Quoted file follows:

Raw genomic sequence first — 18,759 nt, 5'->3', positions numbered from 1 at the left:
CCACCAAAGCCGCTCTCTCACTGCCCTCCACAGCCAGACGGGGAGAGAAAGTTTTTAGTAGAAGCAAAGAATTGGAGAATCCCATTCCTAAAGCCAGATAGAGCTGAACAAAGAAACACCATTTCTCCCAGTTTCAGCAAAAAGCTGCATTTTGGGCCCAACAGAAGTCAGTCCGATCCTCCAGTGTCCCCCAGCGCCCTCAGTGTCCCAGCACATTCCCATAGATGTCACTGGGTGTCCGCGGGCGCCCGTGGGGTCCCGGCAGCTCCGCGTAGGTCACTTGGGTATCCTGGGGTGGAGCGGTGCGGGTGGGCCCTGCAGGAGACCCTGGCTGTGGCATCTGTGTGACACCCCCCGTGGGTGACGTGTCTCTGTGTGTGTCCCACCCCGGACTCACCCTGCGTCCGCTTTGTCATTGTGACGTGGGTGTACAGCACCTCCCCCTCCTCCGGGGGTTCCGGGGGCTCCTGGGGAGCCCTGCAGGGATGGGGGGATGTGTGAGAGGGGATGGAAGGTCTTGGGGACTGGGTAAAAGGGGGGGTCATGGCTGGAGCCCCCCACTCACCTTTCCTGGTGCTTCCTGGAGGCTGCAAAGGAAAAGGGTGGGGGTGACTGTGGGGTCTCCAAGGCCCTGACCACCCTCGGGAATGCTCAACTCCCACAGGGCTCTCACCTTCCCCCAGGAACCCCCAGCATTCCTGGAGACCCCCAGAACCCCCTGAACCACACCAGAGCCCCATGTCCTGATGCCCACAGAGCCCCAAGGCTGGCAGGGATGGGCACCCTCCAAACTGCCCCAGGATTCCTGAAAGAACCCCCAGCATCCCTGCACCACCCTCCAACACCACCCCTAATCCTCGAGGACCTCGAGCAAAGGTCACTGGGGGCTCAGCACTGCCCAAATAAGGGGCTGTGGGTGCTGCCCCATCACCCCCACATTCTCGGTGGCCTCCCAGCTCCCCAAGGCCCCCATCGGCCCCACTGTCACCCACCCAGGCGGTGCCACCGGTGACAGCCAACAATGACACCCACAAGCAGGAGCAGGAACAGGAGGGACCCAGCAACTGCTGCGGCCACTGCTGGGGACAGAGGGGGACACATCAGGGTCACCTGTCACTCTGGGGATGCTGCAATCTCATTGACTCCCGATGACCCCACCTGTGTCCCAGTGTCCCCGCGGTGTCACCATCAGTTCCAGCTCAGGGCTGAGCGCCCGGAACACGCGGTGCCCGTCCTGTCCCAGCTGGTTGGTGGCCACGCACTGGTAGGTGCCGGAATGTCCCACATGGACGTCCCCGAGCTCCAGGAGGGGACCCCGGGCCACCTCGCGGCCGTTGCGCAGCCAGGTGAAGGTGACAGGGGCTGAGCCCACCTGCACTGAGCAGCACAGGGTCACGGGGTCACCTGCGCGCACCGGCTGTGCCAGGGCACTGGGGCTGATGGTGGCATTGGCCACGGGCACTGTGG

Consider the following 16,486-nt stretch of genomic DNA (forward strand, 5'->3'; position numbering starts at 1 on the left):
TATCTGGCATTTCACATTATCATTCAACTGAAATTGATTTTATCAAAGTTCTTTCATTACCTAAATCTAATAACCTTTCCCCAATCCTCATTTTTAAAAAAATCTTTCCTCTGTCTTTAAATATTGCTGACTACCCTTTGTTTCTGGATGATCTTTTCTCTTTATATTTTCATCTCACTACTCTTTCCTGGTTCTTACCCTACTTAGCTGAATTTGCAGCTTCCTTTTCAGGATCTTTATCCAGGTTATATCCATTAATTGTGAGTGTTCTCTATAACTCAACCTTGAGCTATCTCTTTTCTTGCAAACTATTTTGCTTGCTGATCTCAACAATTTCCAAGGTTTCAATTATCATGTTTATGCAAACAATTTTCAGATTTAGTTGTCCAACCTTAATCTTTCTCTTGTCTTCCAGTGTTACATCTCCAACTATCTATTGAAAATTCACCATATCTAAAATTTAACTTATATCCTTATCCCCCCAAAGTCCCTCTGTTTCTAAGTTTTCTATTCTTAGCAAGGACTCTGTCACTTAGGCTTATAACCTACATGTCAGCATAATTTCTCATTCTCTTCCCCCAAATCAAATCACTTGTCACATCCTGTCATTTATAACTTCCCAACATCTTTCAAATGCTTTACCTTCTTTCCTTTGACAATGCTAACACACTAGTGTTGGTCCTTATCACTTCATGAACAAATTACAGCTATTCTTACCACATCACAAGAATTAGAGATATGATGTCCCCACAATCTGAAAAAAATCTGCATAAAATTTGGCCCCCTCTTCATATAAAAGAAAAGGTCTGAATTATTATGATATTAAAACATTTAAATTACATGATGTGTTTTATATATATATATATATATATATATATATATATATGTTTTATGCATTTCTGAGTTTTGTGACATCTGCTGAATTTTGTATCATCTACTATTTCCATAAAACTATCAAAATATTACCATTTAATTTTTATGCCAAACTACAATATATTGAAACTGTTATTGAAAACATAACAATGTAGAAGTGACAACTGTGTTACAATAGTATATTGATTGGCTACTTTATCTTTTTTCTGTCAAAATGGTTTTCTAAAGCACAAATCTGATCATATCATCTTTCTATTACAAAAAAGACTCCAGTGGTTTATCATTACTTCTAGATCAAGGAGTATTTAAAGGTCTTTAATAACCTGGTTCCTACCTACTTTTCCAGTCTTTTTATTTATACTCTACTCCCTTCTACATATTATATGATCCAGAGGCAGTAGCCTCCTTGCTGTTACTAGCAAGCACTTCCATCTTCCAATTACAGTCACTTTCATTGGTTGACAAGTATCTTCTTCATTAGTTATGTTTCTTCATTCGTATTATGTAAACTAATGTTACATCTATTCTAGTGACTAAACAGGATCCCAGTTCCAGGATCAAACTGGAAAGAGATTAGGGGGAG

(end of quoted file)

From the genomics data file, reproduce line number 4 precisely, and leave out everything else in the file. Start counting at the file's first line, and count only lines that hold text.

TATCTGGCATTTCACATTATCATTCAACTGAAATTGATTTTATCAAAGTTCTTTCATTACCTAAATCTAATAACCTTTCCCCAATCCTCATTTTTAAAAAAATCTTTCCTCTGTCTTTAAATATTGCTGACTACCCTTTGTTTCTGGATGATCTTTTCTCTTTATATTTTCATCTCACTACTCTTTCCTGGTTCTTACCCTACTTAGCTGAATTTGCAGCTTCCTTTTCAGGATCTTTATCCAGGTTATATCCATTAATTGTGAGTGTTCTCTATAACTCAACCTTGAGCTATCTCTTTTCTTGCAAACTATTTTGCTTGCTGATCTCAACAATTTCCAAGGTTTCAATTATCATGTTTATGCAAACAATTTTCAGATTTAGTTGTCCAACCTTAATCTTTCTCTTGTCTTCCAGTGTTACATCTCCAACTATCTATTGAAAATTCACCATATCTAAAATTTAACTTATATCCTTATCCCCCCAAAGTCCCTCTGTTTCTAAGTTTTCTATTCTTAGCAAGGACTCTGTCACTTAGGCTTATAACCTACATGTCAGCATAATTTCTCATTCTCTTCCCCCAAATCAAATCACTTGTCACATCCTGTCATTTATAACTTCCCAACATCTTTCAAATGCTTTACCTTCTTTCCTTTGACAATGCTAACACACTAGTGTTGGTCCTTATCACTTCATGAACAAATTACAGCTATTCTTACCACATCACAAGAATTAGAGATATGATGTCCCCACAATCTGAAAAAAATCTGCATAAAATTTGGCCCCCTCTTCATATAAAAGAAAAGGTCTGAATTATTATGATATTAAAACATTTAAATTACATGATGTGTTTTATATATATATATATATATATATATATATATATATGTTTTATGCATTTCTGAGTTTTGTGACATCTGCTGAATTTTGTATCATCTACTATTTCCATAAAACTATCAAAATATTACCATTTAATTTTTATGCCAAACTACAATATATTGAAACTGTTATTGAAAACATAACAATGTAGAAGTGACAACTGTGTTACAATAGTATATTGATTGGCTACTTTATCTTTTTTCTGTCAAAATGGTTTTCTAAAGCACAAATCTGATCATATCATCTTTCTATTACAAAAAAGACTCCAGTGGTTTATCATTACTTCTAGATCAAGGAGTATTTAAAGGTCTTTAATAACCTGGTTCCTACCTACTTTTCCAGTCTTTTTATTTATACTCTACTCCCTTCTACATATTATATGATCCAGAGGCAGTAGCCTCCTTGCTGTTACTAGCAAGCACTTCCATCTTCCAATTACAGTCACTTTCATTGGTTGACAAGTATCTTCTTCATTAGTTATGTTTCTTCATTCGTATTATGTAAACTAATGTTACATCTATTCTAGTGACTAAACAGGATCCCAGTTCCAGGATCAAACTGGAAAGAGATTAGGGGGAG